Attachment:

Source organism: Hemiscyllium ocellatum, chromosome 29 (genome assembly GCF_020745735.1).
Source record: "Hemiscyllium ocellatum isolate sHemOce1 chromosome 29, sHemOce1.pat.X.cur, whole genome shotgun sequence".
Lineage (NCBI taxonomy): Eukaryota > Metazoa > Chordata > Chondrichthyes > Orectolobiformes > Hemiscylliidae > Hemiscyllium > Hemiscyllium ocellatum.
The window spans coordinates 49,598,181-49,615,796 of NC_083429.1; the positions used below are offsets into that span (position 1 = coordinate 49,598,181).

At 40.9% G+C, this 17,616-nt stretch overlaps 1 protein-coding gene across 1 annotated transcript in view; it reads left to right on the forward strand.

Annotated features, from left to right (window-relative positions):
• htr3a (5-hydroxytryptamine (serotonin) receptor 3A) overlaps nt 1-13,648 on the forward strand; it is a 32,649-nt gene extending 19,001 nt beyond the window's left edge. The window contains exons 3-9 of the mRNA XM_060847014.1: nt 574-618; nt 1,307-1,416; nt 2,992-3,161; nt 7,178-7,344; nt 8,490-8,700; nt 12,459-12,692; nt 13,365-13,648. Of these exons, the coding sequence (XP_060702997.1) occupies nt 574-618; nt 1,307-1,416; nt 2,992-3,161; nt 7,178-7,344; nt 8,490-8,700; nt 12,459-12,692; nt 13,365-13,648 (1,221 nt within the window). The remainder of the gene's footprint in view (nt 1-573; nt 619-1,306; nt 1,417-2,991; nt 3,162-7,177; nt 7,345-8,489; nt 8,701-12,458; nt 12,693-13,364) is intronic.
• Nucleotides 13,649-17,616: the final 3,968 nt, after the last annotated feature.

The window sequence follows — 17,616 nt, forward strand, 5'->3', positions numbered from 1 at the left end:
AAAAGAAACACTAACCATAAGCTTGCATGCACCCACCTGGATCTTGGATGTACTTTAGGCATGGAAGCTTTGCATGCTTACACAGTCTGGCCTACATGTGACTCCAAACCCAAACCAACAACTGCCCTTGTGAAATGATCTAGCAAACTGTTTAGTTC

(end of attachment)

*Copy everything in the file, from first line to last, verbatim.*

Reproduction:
Source organism: Hemiscyllium ocellatum, chromosome 29 (genome assembly GCF_020745735.1).
Source record: "Hemiscyllium ocellatum isolate sHemOce1 chromosome 29, sHemOce1.pat.X.cur, whole genome shotgun sequence".
Lineage (NCBI taxonomy): Eukaryota > Metazoa > Chordata > Chondrichthyes > Orectolobiformes > Hemiscylliidae > Hemiscyllium > Hemiscyllium ocellatum.
The window spans coordinates 49,598,181-49,615,796 of NC_083429.1; the positions used below are offsets into that span (position 1 = coordinate 49,598,181).

At 40.9% G+C, this 17,616-nt stretch overlaps 1 protein-coding gene across 1 annotated transcript in view; it reads left to right on the forward strand.

Annotated features, from left to right (window-relative positions):
• htr3a (5-hydroxytryptamine (serotonin) receptor 3A) overlaps nt 1-13,648 on the forward strand; it is a 32,649-nt gene extending 19,001 nt beyond the window's left edge. The window contains exons 3-9 of the mRNA XM_060847014.1: nt 574-618; nt 1,307-1,416; nt 2,992-3,161; nt 7,178-7,344; nt 8,490-8,700; nt 12,459-12,692; nt 13,365-13,648. Of these exons, the coding sequence (XP_060702997.1) occupies nt 574-618; nt 1,307-1,416; nt 2,992-3,161; nt 7,178-7,344; nt 8,490-8,700; nt 12,459-12,692; nt 13,365-13,648 (1,221 nt within the window). The remainder of the gene's footprint in view (nt 1-573; nt 619-1,306; nt 1,417-2,991; nt 3,162-7,177; nt 7,345-8,489; nt 8,701-12,458; nt 12,693-13,364) is intronic.
• Nucleotides 13,649-17,616: the final 3,968 nt, after the last annotated feature.

The window sequence follows — 17,616 nt, forward strand, 5'->3', positions numbered from 1 at the left end:
AAAAGAAACACTAACCATAAGCTTGCATGCACCCACCTGGATCTTGGATGTACTTTAGGCATGGAAGCTTTGCATGCTTACACAGTCTGGCCTACATGTGACTCCAAACCCAAACCAACAACTGCCCTTGTGAAATGATCTAGCAAACTGTTTAGTTC